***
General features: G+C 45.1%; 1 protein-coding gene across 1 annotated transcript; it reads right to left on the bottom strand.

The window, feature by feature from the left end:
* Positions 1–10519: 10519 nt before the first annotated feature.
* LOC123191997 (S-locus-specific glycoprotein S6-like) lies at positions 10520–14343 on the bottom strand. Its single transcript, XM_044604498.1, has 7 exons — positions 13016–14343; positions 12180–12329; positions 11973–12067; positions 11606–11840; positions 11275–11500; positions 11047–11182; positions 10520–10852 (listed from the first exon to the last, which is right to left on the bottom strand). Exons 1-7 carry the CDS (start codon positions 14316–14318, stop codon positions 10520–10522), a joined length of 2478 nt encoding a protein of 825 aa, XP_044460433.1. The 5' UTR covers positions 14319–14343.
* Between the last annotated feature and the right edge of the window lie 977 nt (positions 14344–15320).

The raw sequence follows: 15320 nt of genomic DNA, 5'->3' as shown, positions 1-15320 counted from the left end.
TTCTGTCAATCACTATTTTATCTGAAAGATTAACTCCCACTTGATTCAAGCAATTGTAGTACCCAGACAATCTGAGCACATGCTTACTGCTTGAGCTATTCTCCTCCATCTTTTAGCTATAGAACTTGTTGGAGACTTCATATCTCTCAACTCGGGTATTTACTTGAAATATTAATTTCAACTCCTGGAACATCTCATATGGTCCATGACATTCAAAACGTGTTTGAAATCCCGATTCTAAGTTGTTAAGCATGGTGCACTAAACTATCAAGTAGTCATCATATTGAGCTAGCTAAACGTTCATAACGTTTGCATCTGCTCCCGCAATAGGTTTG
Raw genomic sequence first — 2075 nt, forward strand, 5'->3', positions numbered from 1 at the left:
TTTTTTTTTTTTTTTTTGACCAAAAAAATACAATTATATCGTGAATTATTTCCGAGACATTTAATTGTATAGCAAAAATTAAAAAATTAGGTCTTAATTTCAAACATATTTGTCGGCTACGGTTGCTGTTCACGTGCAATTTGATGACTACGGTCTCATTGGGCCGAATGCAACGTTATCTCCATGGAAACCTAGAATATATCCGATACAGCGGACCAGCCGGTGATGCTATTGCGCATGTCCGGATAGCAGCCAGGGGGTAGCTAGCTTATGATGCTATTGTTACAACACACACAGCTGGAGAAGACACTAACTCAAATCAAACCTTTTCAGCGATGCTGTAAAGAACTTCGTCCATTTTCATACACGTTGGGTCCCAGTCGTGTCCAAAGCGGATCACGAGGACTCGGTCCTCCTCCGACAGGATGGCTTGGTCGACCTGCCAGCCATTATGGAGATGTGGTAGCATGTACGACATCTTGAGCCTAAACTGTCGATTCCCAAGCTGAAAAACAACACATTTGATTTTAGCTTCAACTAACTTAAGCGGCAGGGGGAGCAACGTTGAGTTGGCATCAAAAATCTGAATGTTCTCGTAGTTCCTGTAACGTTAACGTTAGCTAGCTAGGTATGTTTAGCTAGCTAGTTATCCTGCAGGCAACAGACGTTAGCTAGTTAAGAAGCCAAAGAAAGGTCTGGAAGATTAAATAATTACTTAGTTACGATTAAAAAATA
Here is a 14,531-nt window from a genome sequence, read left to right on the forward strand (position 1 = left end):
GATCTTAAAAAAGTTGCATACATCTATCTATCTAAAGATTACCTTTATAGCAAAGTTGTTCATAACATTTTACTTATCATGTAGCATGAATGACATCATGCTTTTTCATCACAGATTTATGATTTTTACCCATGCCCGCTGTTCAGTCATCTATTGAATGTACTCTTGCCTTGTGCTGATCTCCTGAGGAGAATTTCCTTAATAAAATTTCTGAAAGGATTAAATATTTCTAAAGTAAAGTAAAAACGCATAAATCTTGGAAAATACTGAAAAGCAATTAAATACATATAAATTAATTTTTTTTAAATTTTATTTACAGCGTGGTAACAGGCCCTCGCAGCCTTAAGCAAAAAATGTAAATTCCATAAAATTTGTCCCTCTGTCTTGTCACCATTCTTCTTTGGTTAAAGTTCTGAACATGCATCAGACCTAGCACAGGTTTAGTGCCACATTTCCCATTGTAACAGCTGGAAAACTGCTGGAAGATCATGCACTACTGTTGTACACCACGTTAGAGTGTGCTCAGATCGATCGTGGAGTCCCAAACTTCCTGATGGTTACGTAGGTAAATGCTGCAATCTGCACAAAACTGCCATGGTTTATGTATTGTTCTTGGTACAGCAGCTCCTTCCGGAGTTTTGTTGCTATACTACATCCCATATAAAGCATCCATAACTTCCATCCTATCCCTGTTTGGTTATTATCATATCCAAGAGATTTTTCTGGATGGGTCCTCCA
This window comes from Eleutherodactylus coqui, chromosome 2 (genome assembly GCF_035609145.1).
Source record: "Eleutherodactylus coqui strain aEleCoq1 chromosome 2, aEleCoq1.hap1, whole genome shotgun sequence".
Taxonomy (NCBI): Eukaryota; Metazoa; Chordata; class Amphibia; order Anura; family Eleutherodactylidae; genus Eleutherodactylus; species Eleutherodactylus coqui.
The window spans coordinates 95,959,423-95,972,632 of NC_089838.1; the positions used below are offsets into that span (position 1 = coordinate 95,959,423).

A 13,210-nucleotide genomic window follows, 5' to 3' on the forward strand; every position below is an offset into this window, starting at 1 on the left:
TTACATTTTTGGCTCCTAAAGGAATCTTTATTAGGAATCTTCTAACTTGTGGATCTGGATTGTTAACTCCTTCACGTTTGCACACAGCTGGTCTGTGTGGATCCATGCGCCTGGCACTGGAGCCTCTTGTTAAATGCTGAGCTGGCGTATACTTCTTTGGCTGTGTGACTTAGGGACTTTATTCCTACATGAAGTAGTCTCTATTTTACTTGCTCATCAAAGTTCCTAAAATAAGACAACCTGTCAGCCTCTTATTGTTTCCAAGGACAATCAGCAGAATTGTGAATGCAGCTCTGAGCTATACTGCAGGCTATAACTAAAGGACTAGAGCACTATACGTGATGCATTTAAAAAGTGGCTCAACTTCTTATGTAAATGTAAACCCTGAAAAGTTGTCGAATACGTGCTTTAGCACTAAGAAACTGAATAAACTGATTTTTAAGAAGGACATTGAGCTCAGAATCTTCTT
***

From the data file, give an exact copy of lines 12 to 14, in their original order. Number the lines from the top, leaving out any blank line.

This window comes from Eleutherodactylus coqui, chromosome 2 (genome assembly GCF_035609145.1).
Source record: "Eleutherodactylus coqui strain aEleCoq1 chromosome 2, aEleCoq1.hap1, whole genome shotgun sequence".
Taxonomy (NCBI): Eukaryota; Metazoa; Chordata; class Amphibia; order Anura; family Eleutherodactylidae; genus Eleutherodactylus; species Eleutherodactylus coqui.